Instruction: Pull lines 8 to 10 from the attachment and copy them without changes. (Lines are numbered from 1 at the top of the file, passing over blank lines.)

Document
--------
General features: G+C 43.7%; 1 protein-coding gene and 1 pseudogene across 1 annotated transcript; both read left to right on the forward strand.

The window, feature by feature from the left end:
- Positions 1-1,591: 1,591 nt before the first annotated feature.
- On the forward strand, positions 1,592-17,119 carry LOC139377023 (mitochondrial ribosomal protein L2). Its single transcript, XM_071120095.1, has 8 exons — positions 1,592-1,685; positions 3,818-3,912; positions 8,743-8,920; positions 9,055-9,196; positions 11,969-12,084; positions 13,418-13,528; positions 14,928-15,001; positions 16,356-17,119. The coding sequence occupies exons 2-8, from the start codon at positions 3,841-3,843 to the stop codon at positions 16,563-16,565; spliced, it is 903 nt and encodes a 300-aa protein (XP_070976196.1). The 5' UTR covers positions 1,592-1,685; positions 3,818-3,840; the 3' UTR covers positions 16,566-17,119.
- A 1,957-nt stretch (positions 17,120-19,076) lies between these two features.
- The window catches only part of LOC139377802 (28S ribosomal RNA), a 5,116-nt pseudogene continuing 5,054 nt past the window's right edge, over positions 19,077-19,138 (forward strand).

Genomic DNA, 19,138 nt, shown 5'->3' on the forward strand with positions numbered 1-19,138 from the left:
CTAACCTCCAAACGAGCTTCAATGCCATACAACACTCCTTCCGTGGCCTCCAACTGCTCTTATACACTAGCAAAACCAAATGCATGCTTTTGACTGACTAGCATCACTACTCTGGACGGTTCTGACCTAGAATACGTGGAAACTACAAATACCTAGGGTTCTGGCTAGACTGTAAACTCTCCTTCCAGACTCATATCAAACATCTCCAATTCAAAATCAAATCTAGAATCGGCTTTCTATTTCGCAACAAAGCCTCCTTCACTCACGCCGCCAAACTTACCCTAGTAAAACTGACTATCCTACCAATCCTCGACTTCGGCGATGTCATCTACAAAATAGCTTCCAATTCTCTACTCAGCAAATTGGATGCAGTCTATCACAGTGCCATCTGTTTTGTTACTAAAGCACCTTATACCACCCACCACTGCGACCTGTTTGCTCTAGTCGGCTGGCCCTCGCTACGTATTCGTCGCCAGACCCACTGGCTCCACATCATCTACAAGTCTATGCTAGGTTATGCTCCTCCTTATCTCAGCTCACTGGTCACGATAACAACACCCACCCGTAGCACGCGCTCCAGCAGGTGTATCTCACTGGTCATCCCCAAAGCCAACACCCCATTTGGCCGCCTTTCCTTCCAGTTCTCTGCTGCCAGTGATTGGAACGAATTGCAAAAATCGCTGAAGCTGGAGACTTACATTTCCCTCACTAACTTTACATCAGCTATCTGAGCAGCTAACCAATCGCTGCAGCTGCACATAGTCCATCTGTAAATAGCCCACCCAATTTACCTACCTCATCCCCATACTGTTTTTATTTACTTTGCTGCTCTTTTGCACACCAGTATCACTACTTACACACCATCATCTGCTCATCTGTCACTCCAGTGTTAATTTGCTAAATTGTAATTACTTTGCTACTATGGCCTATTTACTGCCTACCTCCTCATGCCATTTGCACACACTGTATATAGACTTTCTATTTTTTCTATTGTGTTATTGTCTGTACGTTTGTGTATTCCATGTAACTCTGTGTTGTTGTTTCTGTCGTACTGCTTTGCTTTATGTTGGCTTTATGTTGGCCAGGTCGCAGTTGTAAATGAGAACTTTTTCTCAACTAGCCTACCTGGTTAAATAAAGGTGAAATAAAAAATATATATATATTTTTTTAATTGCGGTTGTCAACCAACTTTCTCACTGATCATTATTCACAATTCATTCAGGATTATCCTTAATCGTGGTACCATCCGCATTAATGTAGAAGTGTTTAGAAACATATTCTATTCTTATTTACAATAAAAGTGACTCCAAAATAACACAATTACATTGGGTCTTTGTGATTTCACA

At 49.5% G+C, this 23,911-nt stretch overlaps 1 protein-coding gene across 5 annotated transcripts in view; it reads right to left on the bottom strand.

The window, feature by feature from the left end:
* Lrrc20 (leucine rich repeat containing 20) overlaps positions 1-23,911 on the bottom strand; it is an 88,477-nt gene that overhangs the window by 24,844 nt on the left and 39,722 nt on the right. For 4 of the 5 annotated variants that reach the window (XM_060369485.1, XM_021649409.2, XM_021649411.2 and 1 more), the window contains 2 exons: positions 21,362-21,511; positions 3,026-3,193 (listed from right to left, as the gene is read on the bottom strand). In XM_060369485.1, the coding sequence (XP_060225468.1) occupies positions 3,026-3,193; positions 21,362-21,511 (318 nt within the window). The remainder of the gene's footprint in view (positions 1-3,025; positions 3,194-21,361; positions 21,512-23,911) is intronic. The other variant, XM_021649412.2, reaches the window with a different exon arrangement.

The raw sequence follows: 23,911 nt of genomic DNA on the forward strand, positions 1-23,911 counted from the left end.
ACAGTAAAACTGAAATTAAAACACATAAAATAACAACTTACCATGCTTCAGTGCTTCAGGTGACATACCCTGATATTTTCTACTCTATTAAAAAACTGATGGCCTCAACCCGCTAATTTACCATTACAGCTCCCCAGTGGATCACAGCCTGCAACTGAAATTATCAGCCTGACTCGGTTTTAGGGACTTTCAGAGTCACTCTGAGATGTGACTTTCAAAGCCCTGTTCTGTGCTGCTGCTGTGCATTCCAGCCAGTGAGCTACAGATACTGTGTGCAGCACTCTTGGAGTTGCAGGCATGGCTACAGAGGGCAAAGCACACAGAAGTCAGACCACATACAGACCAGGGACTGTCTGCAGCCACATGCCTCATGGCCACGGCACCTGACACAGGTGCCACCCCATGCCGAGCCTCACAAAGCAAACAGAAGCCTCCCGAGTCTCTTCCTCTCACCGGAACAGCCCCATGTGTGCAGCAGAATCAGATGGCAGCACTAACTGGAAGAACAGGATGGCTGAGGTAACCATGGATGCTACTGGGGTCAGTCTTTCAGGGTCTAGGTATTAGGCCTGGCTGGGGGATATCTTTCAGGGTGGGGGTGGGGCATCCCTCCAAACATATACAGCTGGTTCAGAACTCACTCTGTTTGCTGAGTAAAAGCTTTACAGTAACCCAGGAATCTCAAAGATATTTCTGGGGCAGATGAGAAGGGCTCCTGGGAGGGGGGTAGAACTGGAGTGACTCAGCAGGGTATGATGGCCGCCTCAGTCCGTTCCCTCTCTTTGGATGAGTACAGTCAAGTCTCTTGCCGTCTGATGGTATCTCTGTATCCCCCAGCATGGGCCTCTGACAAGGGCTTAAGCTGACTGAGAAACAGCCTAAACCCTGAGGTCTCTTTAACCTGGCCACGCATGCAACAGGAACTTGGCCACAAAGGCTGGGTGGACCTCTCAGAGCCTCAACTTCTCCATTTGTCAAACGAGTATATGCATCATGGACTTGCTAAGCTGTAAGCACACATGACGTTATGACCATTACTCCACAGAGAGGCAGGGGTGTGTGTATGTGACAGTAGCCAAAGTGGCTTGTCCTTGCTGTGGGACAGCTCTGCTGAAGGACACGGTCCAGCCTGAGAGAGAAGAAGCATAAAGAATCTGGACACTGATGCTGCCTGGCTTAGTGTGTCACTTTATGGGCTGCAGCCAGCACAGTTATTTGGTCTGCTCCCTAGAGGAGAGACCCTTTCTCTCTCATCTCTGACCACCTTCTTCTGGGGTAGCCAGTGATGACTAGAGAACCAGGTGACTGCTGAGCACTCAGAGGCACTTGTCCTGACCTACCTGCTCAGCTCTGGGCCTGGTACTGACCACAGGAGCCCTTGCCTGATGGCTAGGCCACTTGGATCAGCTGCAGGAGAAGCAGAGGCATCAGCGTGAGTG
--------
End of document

CTAACCTCCAAACGAGCTTCAATGCCATACAACACTCCTTCCGTGGCCTCCAACTGCTCTTATACACTAGCAAAACCAAATGCATGCTTTTGACTGACTAGCATCACTACTCTGGACGGTTCTGACCTAGAATACGTGGAAACTACAAATACCTAGGGTTCTGGCTAGACTGTAAACTCTCCTTCCAGACTCATATCAAACATCTCCAATTCAAAATCAAATCTAGAATCGGCTTTCTATTTCGCAACAAAGCCTCCTTCACTCACGCCGCCAAACTTACCCTAGTAAAACTGACTATCCTACCAATCCTCGACTTCGGCGATGTCATCTACAAAATAGCTTCCAATTCTCTACTCAGCAAATTGGATGCAGTCTATCACAGTGCCATCTGTTTTGTTACTAAAGCACCTTATACCACCCACCACTGCGACCTGTTTGCTCTAGTCGGCTGGCCCTCGCTACGTATTCGTCGCCAGACCCACTGGCTCCACATCATCTACAAGTCTATGCTAGGTTATGCTCCTCCTTATCTCAGCTCACTGGTCACGATAACAACACCCACCCGTAGCACGCGCTCCAGCAGGTGTATCTCACTGGTCATCCCCAAAGCCAACACCCCATTTGGCCGCCTTTCCTTCCAGTTCTCTGCTGCCAGTGATTGGAACGAATTGCAAAAATCGCTGAAGCTGGAGACTTACATTTCCCTCACTAACTTTACATCAGCTATCTGAGCAGCTAACCAATCGCTGCAGCTGCACATAGTCCATCTGTAAATAGCCCACCCAATTTACCTACCTCATCCCCATACTGTTTTTATTTACTTTGCTGCTCTTTTGCACACCAGTATCACTACTTACACACCATCATCTGCTCATCTGTCACTCCAGTGTTAATTTGCTAAATTGTAATTACTTTGCTACTATGGCCTATTTACTGCCTACCTCCTCATGCCATTTGCACACACTGTATATAGACTTTCTATTTTTTCTATTGTGTTATTGTCTGTACGTTTGTGTATTCCATGTAACTCTGTGTTGTTGTTTCTGTCGTACTGCTTTGCTTTATGTTGGCTTTATGTTGGCCAGGTCGCAGTTGTAAATGAGAACTTTTTCTCAACTAGCCTACCTGGTTAAATAAAGGTGAAATAAAAAATATATATATATTTTTTTAATTGCGGTTGTCAACCAACTTTCTCACTGATCATTATTCACAATTCATTCAGGATTATCCTTAATCGTGGTACCATCCGCATTAATGTAGAAGTGTTTAGAAACATATTCTATTCTTATTTACAATAAAAGTGACTCCAAAATAACACAATTACATTGGGTCTTTGTGATTTCACA

At 49.5% G+C, this 23,911-nt stretch overlaps 1 protein-coding gene across 5 annotated transcripts in view; it reads right to left on the bottom strand.

The window, feature by feature from the left end: